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Title: Reply to Comment on "Ab Initio Study of 40Ca with an Importance Truncated No-Core Shell Model"

Abstract

In their comment on our recent Letter [1] Dean et al. [2] criticize the calculations for the ground-state energy of {sup 40}Ca within the importance truncated no-core shell model (NCSM). In particular they address the role of configurations beyond the 3p3h level, which have not been included in the {sup 40}Ca calculations for large N{sub max} {h_bar}{Omega} model spaces. Before responding to this point, the following general statements are in order. For the atomic nucleus as a self-bound system, translational invariance is an important symmetry. The only possibility to preserve translational invariance when working with a Slater determinant basis is to use the harmonic oscillator (HO) basis in conjunction with a basis truncation according to the total HO excitation energy, i.e. N{sub max} {h_bar}{Omega}, as done in the ab initio NCSM. This is important not only for obtaining proper binding or excitation energies, but also for a correct extraction of physical wavefunctions. The spurious center-of-mass components can be exactly removed only if the HO basis and the N{sub max} {h_bar}{Omega} truncation are employed. The minimal violation of the translational invariance was one of the main motivations for developing the importance-truncation scheme introduced in the Letter. In this scheme, we startmore » with the complete N{sub max} {h_bar}{Omega} HO basis space and select important configurations via perturbation theory. All symmetries are under control and our importance-truncated NCSM calculations are completely variational and provide an upper bound of the ground-state energy of the system. The restriction to the 3p3h level, made for computational reasons in the N{sub max} > 8 calculations for {sup 40}Ca, is not inherent to the importance truncation scheme. The explicit inclusion of 4p4h configurations--though computationally more demanding--is straight-forward, even for the largest N{sub max} {h_bar}{Omega} model spaces discussed. To demonstrate this fact we have performed full 4p4h calculations for {sup 40}Ca in a 14{h_bar}{Omega} no-core model space at {h_bar}{Omega} = 24 MeV using the V{sub low k} interaction employed in the Letter. The resulting ground state energy of E{sub 4p4h} = -471.0 MeV can be compared with E{sub 3p3h} = -461.2 MeV for the 3p3h calculation reported in Fig. 5(b) with an uncertainty of typically 1 MeV due to the extrapolation {kappa}{sub min} {yields} 0. Thus the 4p4h configurations change the resulting ground-state energy of {sup 40}Ca by approximately 2%. In addition to the explicit inclusion of 4p4h or higher-order configurations in the importance truncated space, there are various other means to account for their effect on the energy. We are presently developing a perturbative method for the inclusion of up to 6p6h configurations using the ground state obtained from the NCSM diagonalization as unperturbed state. Furthermore, there are even simpler methods, such as multireference Davidson corrections, which are employed successfully in quantum chemistry [3], for estimating the contribution of excluded configurations to the energy. They even restore size extensivity in an approximate way. The coupled-cluster method (CCM) used by the authors of the Comment lacks the above discussed features important for the nuclear many-body problem, in particular it violates translational invariance from the very beginning and it does not fulfill the variational principle. The problem of a spurious center-of-mass contamination of the many-body states in CCM is not resolved and often not even mentioned (see e.g. Ref. [4]). Moreover, non-iterative triples corrections like CCSD(T), as referred to in the comment, tend to overestimate the correlation energy or even collapse. It is claimed that the CCM is very accurate. A closer inspection of recently published nuclear many-body results does not support this statement. In Ref. [5], the {sup 4}He binding energy with the chiral N{sup 3}LO NN potential was determined with an uncertainty of several MeV. The same is obtained in the ab initio NCSM with accuracy of 10 keV [6, 7]. The CCM binding energy results for {sup 16}O with the identical chiral N{sup 3}LO NN potential obtained in Refs. [8] and [9] differ by more than 5 MeV. According to Ref. [9], the CD-Bonn NN potential overbinds {sup 16}O. This is contrary to results obtained in Ref. [10] and also contrary to expectations as the CD-Bonn underbinds lighter nuclei. The CCSD(T) ground state energy for {sup 40}Ca with V{sub low k} reported in Ref. [4] is about 30 MeV lower than our 4p4h-result (CCSD is about 20MeV lower). Taking into account the small 2% difference of our 3p3h and 4p4h results and the violation of the variational principle and the translational invariance in the CCM method, we believe that the CCM result overestimates the exact ground-state energy in this case.« less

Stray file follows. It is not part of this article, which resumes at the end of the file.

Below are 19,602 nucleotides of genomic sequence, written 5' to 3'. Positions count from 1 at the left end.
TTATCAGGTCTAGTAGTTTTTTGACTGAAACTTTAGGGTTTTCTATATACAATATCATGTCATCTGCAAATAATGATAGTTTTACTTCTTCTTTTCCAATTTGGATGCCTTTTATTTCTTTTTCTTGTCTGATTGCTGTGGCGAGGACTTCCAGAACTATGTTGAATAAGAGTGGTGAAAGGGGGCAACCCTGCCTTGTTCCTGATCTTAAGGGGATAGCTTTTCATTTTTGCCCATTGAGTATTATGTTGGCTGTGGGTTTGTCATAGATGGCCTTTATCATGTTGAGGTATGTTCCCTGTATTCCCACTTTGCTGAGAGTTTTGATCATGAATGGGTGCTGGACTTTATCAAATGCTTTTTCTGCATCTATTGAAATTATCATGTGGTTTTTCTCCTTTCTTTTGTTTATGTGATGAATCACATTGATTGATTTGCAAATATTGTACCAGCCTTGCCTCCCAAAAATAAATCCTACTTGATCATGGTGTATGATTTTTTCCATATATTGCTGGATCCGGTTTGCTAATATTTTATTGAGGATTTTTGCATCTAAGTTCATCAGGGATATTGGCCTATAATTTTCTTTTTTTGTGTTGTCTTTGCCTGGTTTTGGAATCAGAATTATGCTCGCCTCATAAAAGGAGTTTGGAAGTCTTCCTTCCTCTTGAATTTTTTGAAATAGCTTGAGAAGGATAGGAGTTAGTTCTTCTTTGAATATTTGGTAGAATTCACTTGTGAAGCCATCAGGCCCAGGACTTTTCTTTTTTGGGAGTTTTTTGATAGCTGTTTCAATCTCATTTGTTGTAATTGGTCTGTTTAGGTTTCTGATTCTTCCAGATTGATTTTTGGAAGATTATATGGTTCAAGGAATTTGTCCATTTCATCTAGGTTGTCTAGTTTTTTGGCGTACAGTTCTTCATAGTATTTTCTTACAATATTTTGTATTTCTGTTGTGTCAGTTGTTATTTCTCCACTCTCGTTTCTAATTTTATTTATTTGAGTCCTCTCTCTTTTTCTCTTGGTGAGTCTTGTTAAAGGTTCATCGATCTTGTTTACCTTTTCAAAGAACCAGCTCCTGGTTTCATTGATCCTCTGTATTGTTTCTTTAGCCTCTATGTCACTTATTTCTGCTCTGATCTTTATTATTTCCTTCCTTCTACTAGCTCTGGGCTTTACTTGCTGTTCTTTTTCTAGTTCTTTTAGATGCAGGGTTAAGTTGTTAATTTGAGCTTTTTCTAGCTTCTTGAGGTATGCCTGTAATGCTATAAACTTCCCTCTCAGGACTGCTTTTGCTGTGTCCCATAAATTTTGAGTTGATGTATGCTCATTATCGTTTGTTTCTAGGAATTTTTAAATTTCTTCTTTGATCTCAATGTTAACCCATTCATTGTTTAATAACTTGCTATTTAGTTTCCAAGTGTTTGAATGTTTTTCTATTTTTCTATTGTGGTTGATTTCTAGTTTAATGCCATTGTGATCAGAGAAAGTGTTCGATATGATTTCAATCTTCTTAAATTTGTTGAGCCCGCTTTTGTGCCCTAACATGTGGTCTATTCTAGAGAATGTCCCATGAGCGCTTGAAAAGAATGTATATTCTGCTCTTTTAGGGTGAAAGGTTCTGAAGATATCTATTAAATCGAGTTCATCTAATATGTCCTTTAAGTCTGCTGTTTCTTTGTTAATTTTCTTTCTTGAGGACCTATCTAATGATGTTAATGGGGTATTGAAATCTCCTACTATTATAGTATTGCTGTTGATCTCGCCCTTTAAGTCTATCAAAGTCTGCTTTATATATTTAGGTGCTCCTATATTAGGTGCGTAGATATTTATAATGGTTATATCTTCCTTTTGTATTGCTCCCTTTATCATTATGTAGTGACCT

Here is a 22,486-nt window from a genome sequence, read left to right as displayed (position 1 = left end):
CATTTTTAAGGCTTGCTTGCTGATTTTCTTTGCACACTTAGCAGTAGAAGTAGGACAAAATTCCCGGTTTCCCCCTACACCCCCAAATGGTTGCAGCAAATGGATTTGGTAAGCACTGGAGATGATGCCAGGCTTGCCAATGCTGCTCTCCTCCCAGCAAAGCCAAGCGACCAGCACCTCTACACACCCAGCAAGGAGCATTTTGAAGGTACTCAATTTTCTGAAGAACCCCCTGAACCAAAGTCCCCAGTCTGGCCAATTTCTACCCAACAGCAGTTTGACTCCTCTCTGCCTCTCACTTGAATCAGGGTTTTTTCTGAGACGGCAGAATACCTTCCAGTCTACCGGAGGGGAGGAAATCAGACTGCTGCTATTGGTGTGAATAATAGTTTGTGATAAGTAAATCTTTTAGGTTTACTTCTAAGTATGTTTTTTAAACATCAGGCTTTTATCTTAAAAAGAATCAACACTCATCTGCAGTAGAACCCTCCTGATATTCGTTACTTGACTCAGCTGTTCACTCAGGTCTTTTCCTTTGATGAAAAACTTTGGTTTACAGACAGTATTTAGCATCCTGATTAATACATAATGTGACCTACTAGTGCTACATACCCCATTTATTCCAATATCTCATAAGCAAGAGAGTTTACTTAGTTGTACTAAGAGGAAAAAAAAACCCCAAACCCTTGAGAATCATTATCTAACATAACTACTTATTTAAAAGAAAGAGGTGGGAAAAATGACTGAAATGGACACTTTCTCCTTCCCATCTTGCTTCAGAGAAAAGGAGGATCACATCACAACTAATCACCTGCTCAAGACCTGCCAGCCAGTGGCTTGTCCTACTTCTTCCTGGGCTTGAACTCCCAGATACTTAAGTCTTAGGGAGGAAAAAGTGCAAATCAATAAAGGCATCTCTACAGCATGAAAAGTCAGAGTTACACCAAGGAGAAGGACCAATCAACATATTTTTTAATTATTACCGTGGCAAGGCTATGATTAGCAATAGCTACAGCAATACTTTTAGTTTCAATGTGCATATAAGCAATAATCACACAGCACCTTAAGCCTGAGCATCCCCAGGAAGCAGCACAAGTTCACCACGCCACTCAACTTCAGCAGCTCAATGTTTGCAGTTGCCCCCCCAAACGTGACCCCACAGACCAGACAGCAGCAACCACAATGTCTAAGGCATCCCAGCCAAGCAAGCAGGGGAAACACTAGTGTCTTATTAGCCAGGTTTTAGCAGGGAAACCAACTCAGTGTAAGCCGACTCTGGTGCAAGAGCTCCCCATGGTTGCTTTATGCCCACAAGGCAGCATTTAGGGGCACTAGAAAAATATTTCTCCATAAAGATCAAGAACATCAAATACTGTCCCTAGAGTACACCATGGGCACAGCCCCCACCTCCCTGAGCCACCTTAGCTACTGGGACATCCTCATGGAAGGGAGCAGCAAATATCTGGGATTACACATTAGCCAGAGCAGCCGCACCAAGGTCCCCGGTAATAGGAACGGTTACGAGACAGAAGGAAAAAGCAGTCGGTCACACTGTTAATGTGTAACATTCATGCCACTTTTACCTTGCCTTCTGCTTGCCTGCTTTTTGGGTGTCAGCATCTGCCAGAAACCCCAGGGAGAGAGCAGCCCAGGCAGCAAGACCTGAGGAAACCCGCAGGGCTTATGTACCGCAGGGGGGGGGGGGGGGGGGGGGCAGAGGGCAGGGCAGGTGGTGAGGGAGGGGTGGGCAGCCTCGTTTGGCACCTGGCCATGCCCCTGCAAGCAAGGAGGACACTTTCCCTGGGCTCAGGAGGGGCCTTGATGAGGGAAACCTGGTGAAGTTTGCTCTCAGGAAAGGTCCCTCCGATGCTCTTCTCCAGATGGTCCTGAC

Authors:
;
Publication Date:
Research Org.:
Lawrence Livermore National Lab. (LLNL), Livermore, CA (United States)
Sponsoring Org.:
USDOE
OSTI Identifier:
944341
Report Number(s):
LLNL-JRNL-400311
Journal ID: ISSN 0031-9007; PRLTAO; TRN: US0900567
DOE Contract Number:  
W-7405-ENG-48
Resource Type:
Journal Article
Resource Relation:
Journal Name: Physical Review Letters, vol. 101, N/A, September 10, 2008, pp. 119202; Journal Volume: 101
Country of Publication:
United States
Language:
English
Subject:
73 NUCLEAR PHYSICS AND RADIATION PHYSICS; ACCURACY; BINDING ENERGY; CHEMISTRY; CONTAMINATION; ELECTRON CORRELATION; EXCITATION; EXTRAPOLATION; GROUND STATES; HARMONIC OSCILLATORS; MANY-BODY PROBLEM; NUCLEI; PERTURBATION THEORY; SHELL MODELS; SLATER METHOD; SYMMETRY